Ybarra, a political newcomer, prevails in bid for state superintendent

The GOP nominee for state superintendent takes advantage of her nonpolitical campaign.

broberts@idahostatesman.comMay 22, 2014 

Sherri Ybarra

Idaho Republican leaders are embracing Sherri Ybarra, Tuesday's winner in a four-way primary for state school superintendent. It was a victory they can't explain by a candidate still carving out her identity.

Ybarra is "someone we are all going to spend some time getting to know," said Tom Luna, outgoing Republican superintendent of public instruction, at a GOP unity rally Wednesday.

Ybarra's triumph was a surprise to Boise political analyst Jim Weatherby, who noted that Ybarra showed "no signs of fundraising and no sign of any kind of campaign."

Ybarra was the only woman among the contenders. The 42-year-old federal programs and curriculum director for the Mountain Home School District defeated Randy Jensen, an American Falls Middle School principal; John Eynon, a music teacher in the Cottonwood School District; and Andy Grover, the Melba School District's superintendent. It was her first bid for elective office.

She will face Democrat Jana Jones, 61, who lost to Luna in 2006 by a narrow margin.

Ybarra got 28.5 percent of the vote in a light turnout. The others each received around 24 percent.

Nearly 20,000 more people cast votes in the governor's race than for superintendent.

Said Russ Fulcher, the Meridian legislator who lost his challenge to Gov. Butch Otter: "Holy cow. Ybarra for superintendent? I was on this campaign trail start to finish. And she might be a fine person, but she was not engaged. She was not engaged heavily in this campaign."

Ybarra said she did campaign in places such as Jerome, Hailey and McCall. She also appeared on several televised debates, emphasizing that she is an educator, not a politician.

"I'm just a different kind of person," she said.

Her victory "may very well have been of the luck of the draw among unknown candidates," said Weatherby, the retired director of Boise State University's Public Policy Center. "I don't think there is any clear mandate."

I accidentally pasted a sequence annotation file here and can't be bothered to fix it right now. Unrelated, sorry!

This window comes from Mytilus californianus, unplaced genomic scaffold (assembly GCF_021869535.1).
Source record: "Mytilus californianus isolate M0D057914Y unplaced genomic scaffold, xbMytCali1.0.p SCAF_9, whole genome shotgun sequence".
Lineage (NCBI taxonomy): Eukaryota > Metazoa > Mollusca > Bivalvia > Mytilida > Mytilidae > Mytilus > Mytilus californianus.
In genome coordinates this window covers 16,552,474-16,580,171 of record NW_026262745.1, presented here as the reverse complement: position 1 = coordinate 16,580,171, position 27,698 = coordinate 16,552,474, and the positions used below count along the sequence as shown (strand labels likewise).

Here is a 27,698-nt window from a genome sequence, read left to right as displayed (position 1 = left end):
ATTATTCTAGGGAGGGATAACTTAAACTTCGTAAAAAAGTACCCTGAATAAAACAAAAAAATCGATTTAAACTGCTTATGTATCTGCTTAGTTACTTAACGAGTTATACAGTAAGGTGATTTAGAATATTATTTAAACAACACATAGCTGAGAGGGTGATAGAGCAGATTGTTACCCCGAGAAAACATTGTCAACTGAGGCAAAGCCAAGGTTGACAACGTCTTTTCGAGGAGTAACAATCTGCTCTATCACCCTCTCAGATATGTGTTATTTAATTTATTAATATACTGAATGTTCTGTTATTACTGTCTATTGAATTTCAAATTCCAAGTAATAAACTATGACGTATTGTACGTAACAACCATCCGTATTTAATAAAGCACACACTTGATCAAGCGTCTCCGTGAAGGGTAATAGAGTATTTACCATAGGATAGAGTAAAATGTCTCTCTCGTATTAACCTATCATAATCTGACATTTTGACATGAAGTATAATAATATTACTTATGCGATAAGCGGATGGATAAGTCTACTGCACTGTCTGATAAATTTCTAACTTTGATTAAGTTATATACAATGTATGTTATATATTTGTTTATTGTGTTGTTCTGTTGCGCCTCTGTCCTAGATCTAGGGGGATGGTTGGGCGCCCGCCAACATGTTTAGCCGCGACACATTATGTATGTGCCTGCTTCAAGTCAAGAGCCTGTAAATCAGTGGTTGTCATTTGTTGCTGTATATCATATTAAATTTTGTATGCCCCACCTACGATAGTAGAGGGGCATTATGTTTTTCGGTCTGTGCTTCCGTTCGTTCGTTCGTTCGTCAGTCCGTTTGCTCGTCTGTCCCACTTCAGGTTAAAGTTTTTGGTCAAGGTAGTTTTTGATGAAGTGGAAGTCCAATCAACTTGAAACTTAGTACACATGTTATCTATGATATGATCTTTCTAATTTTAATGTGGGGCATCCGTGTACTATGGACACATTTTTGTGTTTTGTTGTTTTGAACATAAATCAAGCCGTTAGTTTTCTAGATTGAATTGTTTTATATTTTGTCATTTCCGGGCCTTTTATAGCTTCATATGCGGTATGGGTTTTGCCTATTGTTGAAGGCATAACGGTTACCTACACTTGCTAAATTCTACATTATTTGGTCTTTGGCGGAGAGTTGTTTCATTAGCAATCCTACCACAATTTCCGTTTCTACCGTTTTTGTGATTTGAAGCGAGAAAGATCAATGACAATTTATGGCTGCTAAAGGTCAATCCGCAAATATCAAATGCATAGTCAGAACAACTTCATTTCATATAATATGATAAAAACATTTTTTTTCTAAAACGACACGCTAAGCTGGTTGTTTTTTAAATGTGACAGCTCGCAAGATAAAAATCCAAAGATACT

Jones raised $51,000 between January and May to Ybarra's $2,850. Jones reported $17,795 cash on hand on May 4, compared with Ybarra's $370.

"Money has nothing to do with my leadership ability. I've already proven that," Ybarra told the Idaho Statesman.

Ybarra said she has avoided stepping too far into the political world because her focus is on children. But she might soon hear lessons from supporters on politics in the Statehouse.

"I assume she'll have to learn to play the political game in order to be successful," said Star Rep. Mike Moyle, the House majority leader. "That's just how it is when you get in this building. It's a different world from what you think it is."

A Jones-Ybarra matchup will bring together two professional educators who are aligned on several major issues.

Both support Idaho Core Standards, the state's version of Common Core State Standards, a uniform list of what students should learn in English and math that has been adopted by 44 states and the District of Columbia.

But both have problems with the test that is based on Idaho Core Standards. Ybarra has called the test developmentally inappropriate because it's too long, lasting up to seven hours. Jones thinks the computer-administered exam gets in the way of measuring knowledge for young children who are wrestling with the test's technology.

Ybarra and Jones both support the 20 recommendations for improving education made by Gov. Butch Otter's education task force. They include boosting teacher pay and restoring money lost to school districts during the Great Recession.

The biggest difference might come in experience. Jones was chief deputy for the State Department of Education under Marilyn Howard, who served from 1999 to 2007.

"I know what it takes to work with the Legislature," Jones said. "I've done those things."

When she lost to Luna, it was 51 percent to 49 percent. She says she has learned how to be more strategic in raising money.

Ybarra is a question mark, Weatherby said.

"We will have to see how this campaign unfolds and how effective this candidate can be," he said.

Statesman reporter Dan Popkey contributed.

Bill Roberts: 377-6408, Twitter: @IDS_BillRoberts

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